It was the summer of 2005. I still didn't know my editor. I didn't know the way to Country Thunder. I didn't know all the right contacts in the country music industry. But I was armed with an encyclopedic knowledge of Tim McGraw. So off I went to Wisconsin for my very first CMT.com assignment.
That was nine years ago this week. So in the spirit of Throwback Thursday, I had to share that 1,000-word story from all those years ago. (Especially because I had no way of sharing this story back then. It was a time when the world was social-network free. Remember those days?)
I actually remember being there like it was yesterday. I think I may still have dust and mud on the Converse Chuck Taylors I wore during my two-night stay in Twin Lakes.
And yet when I look back on what I wrote, it's fascinating how much has changed.
McGraw is still very secure in his headlining position like he was that night. His wife Faith Hill came out onstage and joined him on "Blank Sheet of Paper," and his very young daughters helped him on vocals for "Something Like That."
But check out who his openers were in 2005 -- Joe Nichols, Josh Gracin, the Warren Brothers and Sugarland. And when Keith Urban headlined the next night, his openers were Julie Roberts, Darryl Worley and Miranda Lambert.
Both days, I got there early enough to see the first act play to half-empty seats. But standing there in the pit in front of the stage, notebook in one hand and heavy camera in the other, I felt a little bit like an opening act myself -- just trying to make a good impression to people who didn't really know me.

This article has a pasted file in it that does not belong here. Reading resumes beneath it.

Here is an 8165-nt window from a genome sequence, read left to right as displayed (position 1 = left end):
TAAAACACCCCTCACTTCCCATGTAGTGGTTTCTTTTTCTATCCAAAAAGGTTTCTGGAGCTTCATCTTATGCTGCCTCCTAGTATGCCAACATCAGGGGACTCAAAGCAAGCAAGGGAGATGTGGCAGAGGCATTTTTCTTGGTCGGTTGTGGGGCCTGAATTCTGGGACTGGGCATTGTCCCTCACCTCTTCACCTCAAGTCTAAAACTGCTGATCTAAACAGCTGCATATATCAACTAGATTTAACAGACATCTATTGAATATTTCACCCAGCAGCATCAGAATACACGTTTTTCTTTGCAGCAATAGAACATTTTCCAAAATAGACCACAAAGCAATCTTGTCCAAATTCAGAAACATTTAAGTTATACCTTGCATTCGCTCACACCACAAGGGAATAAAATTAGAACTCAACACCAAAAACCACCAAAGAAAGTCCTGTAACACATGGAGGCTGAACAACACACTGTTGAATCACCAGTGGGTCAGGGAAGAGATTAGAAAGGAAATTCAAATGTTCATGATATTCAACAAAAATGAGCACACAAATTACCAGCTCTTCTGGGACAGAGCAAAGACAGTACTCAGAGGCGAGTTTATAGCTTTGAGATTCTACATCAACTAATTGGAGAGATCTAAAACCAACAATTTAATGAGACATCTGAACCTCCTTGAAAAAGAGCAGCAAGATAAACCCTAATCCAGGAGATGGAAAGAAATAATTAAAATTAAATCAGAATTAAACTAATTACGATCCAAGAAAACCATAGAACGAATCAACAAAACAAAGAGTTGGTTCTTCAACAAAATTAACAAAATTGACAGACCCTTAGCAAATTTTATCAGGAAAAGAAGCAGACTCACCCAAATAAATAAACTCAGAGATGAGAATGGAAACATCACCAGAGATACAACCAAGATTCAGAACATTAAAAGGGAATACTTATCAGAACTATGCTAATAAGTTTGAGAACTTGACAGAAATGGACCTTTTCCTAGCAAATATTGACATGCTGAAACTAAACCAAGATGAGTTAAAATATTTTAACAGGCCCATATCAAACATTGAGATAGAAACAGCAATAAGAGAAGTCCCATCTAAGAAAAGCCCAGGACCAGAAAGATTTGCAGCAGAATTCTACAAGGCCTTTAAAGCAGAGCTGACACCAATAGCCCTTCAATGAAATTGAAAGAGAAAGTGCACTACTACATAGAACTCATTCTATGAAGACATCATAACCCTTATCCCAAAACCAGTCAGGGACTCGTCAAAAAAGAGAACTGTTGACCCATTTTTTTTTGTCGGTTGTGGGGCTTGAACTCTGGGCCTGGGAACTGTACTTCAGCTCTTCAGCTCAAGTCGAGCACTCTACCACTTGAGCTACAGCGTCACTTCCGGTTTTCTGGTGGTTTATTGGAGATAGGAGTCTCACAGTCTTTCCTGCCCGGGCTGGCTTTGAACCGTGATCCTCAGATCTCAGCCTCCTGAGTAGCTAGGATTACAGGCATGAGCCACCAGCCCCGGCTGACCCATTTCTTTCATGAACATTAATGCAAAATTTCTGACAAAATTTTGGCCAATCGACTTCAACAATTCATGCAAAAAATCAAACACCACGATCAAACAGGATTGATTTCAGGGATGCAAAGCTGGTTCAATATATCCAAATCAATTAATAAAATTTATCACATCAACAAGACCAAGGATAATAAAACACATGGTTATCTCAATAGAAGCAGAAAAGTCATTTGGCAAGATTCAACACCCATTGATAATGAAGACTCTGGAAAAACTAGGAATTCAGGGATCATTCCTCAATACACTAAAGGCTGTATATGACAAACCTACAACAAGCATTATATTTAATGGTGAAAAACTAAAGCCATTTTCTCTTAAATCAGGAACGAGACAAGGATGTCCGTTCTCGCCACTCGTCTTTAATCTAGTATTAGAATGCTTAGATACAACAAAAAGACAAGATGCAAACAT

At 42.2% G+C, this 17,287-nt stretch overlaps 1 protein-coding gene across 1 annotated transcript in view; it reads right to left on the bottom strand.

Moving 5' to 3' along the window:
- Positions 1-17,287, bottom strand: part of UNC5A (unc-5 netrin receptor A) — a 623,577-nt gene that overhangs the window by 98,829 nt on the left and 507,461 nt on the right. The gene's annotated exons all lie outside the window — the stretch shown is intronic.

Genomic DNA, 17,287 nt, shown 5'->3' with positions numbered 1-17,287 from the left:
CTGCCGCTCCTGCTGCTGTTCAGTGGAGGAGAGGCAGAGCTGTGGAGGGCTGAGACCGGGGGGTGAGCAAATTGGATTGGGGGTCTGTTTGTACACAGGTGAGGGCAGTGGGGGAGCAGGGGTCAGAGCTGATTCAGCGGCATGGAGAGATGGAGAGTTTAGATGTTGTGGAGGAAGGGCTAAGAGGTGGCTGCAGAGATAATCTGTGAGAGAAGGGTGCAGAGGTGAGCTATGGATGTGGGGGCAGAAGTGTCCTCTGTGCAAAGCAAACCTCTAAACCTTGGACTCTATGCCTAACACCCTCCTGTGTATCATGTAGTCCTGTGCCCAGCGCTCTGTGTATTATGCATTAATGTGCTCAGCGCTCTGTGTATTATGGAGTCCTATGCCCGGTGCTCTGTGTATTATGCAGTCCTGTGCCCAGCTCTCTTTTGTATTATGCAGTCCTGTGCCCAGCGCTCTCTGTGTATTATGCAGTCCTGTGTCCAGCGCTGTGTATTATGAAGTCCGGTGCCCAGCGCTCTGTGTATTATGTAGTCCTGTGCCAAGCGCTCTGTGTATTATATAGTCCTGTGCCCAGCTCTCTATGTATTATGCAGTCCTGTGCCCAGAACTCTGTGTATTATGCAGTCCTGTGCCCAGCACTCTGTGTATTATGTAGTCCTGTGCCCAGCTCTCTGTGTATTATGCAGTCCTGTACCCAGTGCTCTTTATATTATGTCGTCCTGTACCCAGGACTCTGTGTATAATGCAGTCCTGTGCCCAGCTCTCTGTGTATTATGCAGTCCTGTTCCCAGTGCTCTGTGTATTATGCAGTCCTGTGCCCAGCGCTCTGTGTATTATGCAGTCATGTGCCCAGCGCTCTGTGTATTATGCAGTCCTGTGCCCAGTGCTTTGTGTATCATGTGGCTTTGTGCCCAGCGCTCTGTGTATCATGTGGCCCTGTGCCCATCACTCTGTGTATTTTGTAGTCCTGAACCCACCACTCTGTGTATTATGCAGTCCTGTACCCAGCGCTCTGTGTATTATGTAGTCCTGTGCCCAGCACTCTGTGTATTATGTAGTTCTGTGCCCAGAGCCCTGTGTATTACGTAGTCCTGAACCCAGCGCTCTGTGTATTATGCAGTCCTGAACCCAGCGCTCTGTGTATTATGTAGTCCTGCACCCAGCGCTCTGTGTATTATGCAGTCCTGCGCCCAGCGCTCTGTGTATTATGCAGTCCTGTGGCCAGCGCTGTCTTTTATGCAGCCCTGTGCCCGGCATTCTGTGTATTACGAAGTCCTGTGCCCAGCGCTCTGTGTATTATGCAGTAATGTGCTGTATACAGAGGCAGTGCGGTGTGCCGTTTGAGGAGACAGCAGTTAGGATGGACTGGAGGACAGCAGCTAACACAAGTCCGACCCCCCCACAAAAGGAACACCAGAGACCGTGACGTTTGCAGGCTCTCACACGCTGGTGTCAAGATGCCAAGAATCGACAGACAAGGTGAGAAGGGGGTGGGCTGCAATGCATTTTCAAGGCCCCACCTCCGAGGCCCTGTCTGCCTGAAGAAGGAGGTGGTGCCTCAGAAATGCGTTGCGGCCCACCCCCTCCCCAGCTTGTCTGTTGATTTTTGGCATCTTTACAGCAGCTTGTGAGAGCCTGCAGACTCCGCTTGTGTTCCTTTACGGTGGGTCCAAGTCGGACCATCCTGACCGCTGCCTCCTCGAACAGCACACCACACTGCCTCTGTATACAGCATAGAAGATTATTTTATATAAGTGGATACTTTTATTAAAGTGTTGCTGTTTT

I managed to pull it off pretty well, I thought, but the journey was not without its mini-catastrophes. I got stuck in the mud and didn't get out of the parking lot until three hours after the show ended. I had some issues with backstage security. And I lost my pen. (I know that doesn't sound like a catastrophe, but try taking notes without one. Before smart phones and Siri.)
So I lived, and I learned. I no longer drive myself to festivals when there is a torrential downpour. I make sure I establish my credentials early with security, and I always bring plenty of extra pens.
Lambert, who plays Country Thunder again on July 25, was one of my favorite performers at the festival nine years ago. I already knew all the songs from her four-month-old debut album Kerosene. But I had no idea how sassy, funny and connected she'd be with the crowd.
When she told the Urban fans that she'd be touring with him full-time later that fall, she said, "All the sudden, all my girlfriends are calling me wanting backstage passes."